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Manufacturer's Product Description

Mixing: The Most Important Step
Strength, hardness, absorption and density are finely honed during the mixing process. Throughout the mixing cycle, gypsum particles are dispersed in water and air is removed from the resulting mixture. Two different methods, batch or continuous mixing, can be used to bring water and plaster to a slurry condition that will produce optimum results in the finished product.
Batch mixing generally is preferred when specialty plasters will be applied to molds by hand. The process involves manual agitation of slurry produced in small amounts. Plaster is sifted into water and allowed to soak before it is hand mixed to the proper consistency. For big parts, the slurry can be mixed to the proper consistency in a large batch, then transported to the mold in buckets. For smaller parts, the slurry can be mixed in small single-bucket batches as needed.
Avoid changing the mixing cycle.
Weigh plaster accurately.
Carefully measure water.
Time the soaking period and mixing cycle (sift plaster into water; soak until all particles are wet). If using a mixer, use proper size, container shape and propeller clearances as dictated by the batch size and physical properties of the plaster. Mix the slurry to a creamy state to avoid settling.
Maintain a constant and proper temperature.
Keep all equipment clean.
When pouring, maintain a constant rate, keeping the lip of the bucket as close to the mold as possible.
For Spray Applications
Continuous mixing, a process by which custom-engineered equipment automatically meters and mixes exact proportions of plaster and water to form a slurry, ensures maximum consistency when using spray equipment. During continuous mixing, the ingredients are blended in a mixer at high velocity, instantly forming a slurry without the need for soaking. The resulting flowable mixture is then pumped through a hose which sprays Densite HL plaster and fibers into architectural molds.
Fabrication
GRG products are custom made, thin plaster shell shapes and forms manufactured in a plant or on-site by either one or two methods, both of which center around how the glass fiber reinforcement is introduced into the product. The hand lay-up method means that various layers of glass fiber mat and gypsum are manually placed in molds during the lay-up process. Another method, the chopped strand spray method, introduces glass fiber strands into the plaster mix as it is sprayed into the mold. Both methods will produce high quality products.
After the gypsum and glass-fiber reinforcement have set, the product should be carefully removed from the mold and stored until adequately dried for shipment.
Drying Decorative Parts
To ensure that the physical properties of the parts can develop to the maximum level, the GRG part should be dried as quickly, thoroughly and safely as possible. Drying is the evaporation of "free" water from the GRG part, which can be a natural or forced air process. When the center of the part reaches the temperature of the air surrounding it, drying is complete.
Rapid, consistent air circulation with no "dead spots."
A consistent temperature throughout the area.
An air transfer system that replaces exhausted, moist air with fresh air.
Latex or Wooden Molds
For simple architectural parts such as domes or columns, wooden molds generally prove to be the most economical. However, for ornate parts, latex molds provide the best reproduction. Latex molds can be created in a number of ways. In some instances, liquid latex is poured over the original design, that has been surrounded by a shell. In others, thickened liquid latex is brushed onto the original design, then surrounded by a constructed shell. When using Georgia-Pacific specialty plasters to reproduce parts, use a release agent on the surface of the mold to prevent parts from sticking no matter whether the mold is latex or plywood.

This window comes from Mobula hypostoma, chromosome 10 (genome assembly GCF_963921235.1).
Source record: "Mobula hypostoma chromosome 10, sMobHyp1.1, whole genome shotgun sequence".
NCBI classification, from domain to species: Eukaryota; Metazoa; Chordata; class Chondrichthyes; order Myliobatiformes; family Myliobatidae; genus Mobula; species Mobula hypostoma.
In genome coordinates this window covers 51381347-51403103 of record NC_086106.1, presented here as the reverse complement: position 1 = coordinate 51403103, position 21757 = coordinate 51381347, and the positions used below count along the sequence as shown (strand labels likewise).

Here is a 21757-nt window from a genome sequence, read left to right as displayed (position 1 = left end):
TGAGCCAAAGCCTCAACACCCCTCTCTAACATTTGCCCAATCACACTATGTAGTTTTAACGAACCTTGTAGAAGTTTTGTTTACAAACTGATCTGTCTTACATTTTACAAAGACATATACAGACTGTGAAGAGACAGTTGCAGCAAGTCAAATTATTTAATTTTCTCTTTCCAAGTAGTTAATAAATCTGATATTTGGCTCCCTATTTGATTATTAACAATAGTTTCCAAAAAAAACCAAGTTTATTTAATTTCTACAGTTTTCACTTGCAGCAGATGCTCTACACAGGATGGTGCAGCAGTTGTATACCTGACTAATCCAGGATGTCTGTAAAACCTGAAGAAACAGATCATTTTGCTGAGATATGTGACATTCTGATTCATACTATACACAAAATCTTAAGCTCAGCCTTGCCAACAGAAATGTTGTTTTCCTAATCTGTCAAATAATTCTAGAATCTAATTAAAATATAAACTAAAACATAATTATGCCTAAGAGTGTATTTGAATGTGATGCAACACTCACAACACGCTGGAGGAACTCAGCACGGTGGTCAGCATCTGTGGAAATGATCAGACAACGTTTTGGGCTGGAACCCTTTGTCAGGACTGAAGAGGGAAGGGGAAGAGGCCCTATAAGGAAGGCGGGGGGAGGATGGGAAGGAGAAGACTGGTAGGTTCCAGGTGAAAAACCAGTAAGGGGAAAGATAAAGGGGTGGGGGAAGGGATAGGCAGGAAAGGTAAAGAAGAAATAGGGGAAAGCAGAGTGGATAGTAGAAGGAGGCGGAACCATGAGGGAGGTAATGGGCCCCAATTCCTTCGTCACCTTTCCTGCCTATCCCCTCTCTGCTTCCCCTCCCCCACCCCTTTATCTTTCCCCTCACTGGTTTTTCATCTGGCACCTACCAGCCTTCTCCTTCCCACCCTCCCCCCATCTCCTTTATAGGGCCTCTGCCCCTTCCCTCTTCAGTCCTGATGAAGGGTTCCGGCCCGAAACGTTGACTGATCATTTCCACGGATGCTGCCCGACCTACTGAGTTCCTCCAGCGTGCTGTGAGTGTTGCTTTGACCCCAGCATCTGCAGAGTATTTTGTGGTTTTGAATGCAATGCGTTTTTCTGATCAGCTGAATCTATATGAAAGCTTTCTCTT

Finishing
GRG products generally do not have the surface characteristics required for a high-gloss finish when they arrive on-site from the manufacturer. In most cases, however, the surface can be adequately prepared in the field to receive high-gloss paint through the use of compounds, sealers and/or primers. Consult your parts manufacturer to determine the best process for producing the desired finish.
Installation
Use manufacturers' shop drawings and recommendations. GRG components should be installed plumb and level to required planes as designed and indicated.
Use screws, adhesive or hang in accordance with manufacturers' recommendations if GRG must be attached to a framing system. The framing or suspension system itself should be installed in accordance with the manufacturers' recommendations or as recommended by drywall and ceiling standard practices.
Openings for plumbing, electrical and mechanical penetrations may be field cut using standard drywall construction methods, tools and procedures. Repair GRG components using standard drywall or plaster materials and techniques.
Glass-Reinforced Gypsum (GRG) Plasters Description Use Consistency (cc/100gms) Vicat Set Time (minutes) % Set Expansion Dry Density (lbs./ft3) Expected Compressive Strength (PSI)
Densite HL Plaster Print Spec Fast becoming the material of choice for manufacturers of GRG parts. Densite HL plaster is produced from a high-strength, high-density, alpha-based gypsum. When combined with glass-fiber mats (hand lay-up) or chopped glass-fiber strands (spray application), it creates thin, lightweight, high-strength shapes with ultra-smooth surfaces. Can be used for ceilings and other places where weight is a factor, and installs with minimal field labor using standard drywall techniques. The superior fire retardant properties of Densite HL allow for safe, code-compliant installation in all types of public and private structures. 26 - 32 45 - 65 0.078 105 - 113 7800

Activity with Glass-Reinforced Gypsum (GRG)